‘Watchmen’ Writer Alan Moore Calls Superhero Culture ‘Embarrassing’
Turns out comic book writer Alan Moore had his own hot take on superhero movies years before Martin Scorsese, whose recent statements criticizing superhero movies have taken on a life of their own. Moore discussed the topic with Brazilian writer Raphael Sassaki for an interview back in 2016, but that interview has been fully available in English until today, which also happens to be Moore’s 66th birthday. The interview is now available to read online.
Known for V for Vendetta, From Hell, and Watchmen (which is now an HBO series), but increasingly critical of DC Comics in general in recent years, Moore’s point of view should come as no surprise. But his biting words on the nature of superheroes (and superhero movies) in the 21st century add a thought-provoking twist to the argument of whether or not they should be regarded as works of cinematic art:
"Primarily, mass-market superhero movies seem to be abetting an audience who do not wish to relinquish their grip on (a) their relatively reassuring childhoods, or (b) the relatively reassuring 20th century. The continuing popularity of these movies to me suggests some kind of deliberate, self-imposed state of emotional arrest, combined with an numbing condition of cultural stasis that can be witnessed in comics, movies, popular music and, indeed, right across the cultural spectrum."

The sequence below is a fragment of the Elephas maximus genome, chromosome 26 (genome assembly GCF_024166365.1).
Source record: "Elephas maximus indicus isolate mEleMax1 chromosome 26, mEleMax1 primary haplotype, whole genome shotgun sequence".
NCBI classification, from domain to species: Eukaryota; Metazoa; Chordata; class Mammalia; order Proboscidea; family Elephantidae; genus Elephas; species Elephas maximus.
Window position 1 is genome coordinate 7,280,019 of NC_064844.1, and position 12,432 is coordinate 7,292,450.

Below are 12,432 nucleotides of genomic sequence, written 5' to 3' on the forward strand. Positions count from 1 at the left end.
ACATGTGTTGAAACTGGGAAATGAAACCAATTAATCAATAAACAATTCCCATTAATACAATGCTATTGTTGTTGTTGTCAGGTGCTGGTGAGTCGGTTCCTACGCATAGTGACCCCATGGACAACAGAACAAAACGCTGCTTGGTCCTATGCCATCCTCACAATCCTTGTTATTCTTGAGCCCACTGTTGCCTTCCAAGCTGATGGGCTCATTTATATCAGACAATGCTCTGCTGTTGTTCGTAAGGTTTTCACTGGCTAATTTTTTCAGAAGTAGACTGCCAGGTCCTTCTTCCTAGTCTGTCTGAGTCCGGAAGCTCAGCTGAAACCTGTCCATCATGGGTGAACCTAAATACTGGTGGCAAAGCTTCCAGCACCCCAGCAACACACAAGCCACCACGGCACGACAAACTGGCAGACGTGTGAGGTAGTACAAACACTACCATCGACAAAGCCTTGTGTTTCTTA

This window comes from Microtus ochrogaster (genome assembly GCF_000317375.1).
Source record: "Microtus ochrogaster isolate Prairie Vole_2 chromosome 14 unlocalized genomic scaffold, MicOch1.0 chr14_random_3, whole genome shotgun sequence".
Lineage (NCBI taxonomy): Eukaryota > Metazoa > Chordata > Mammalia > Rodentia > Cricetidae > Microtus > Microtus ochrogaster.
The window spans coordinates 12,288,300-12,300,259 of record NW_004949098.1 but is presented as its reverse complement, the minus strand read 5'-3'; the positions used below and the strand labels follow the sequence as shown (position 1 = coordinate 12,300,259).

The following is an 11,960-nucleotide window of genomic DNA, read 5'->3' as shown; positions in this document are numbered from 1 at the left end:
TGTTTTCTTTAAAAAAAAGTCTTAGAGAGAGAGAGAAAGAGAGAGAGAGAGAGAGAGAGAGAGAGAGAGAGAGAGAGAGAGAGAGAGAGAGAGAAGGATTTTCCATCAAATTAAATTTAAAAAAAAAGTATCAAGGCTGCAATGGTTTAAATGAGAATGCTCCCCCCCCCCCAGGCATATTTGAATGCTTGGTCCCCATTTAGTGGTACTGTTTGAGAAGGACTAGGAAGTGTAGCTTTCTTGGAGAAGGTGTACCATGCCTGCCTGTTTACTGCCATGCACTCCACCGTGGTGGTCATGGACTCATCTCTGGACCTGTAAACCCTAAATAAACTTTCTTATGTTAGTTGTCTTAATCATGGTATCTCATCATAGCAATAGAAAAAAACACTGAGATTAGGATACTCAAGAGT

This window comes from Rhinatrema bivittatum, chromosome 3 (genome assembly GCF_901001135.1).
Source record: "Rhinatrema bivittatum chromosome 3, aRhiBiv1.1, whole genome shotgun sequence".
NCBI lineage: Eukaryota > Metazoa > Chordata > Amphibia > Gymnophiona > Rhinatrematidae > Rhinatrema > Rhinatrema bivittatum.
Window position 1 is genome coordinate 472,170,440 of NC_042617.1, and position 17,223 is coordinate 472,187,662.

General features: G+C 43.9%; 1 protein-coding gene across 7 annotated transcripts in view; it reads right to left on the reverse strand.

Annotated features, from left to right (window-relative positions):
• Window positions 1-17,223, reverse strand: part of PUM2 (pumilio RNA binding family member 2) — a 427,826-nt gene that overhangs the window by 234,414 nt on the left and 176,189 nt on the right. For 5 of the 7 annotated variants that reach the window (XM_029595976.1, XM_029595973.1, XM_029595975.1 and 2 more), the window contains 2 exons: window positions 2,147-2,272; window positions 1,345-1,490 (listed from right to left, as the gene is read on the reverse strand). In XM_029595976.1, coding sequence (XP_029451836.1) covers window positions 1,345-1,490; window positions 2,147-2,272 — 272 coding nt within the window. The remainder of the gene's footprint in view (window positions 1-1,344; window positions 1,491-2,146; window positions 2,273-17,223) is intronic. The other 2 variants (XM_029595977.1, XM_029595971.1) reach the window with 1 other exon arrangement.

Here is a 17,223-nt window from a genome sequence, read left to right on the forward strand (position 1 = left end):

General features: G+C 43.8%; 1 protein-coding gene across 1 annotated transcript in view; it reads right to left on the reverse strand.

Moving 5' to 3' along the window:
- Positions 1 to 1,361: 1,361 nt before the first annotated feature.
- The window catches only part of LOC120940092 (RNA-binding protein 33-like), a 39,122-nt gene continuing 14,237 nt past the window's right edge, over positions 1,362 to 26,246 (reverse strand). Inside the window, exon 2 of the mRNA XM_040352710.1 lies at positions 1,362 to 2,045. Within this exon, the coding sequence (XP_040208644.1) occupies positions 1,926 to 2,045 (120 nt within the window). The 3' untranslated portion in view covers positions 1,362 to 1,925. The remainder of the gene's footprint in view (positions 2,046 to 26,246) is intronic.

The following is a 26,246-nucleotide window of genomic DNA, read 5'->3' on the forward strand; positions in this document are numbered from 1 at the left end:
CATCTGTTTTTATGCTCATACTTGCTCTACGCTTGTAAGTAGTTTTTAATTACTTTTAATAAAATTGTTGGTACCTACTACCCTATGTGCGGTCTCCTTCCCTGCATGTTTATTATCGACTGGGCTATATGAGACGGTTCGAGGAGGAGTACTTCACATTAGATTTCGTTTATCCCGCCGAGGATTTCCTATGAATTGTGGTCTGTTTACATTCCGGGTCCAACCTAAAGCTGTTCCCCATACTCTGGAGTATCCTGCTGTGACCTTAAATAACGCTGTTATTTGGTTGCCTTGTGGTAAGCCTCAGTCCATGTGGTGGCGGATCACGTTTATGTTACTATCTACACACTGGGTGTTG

Ouch. Unlike Scorsese, who regards Marvel movies as a sort of "theme park" entertainment, Moore believes superhero movies are bad for society. He scathingly remarks that the influence of superheroes in popular culture is "tremendously embarrassing and if not a little worrying". Maybe the debate over Marvel movies being regarded as "cinema" isn’t over yet after all.
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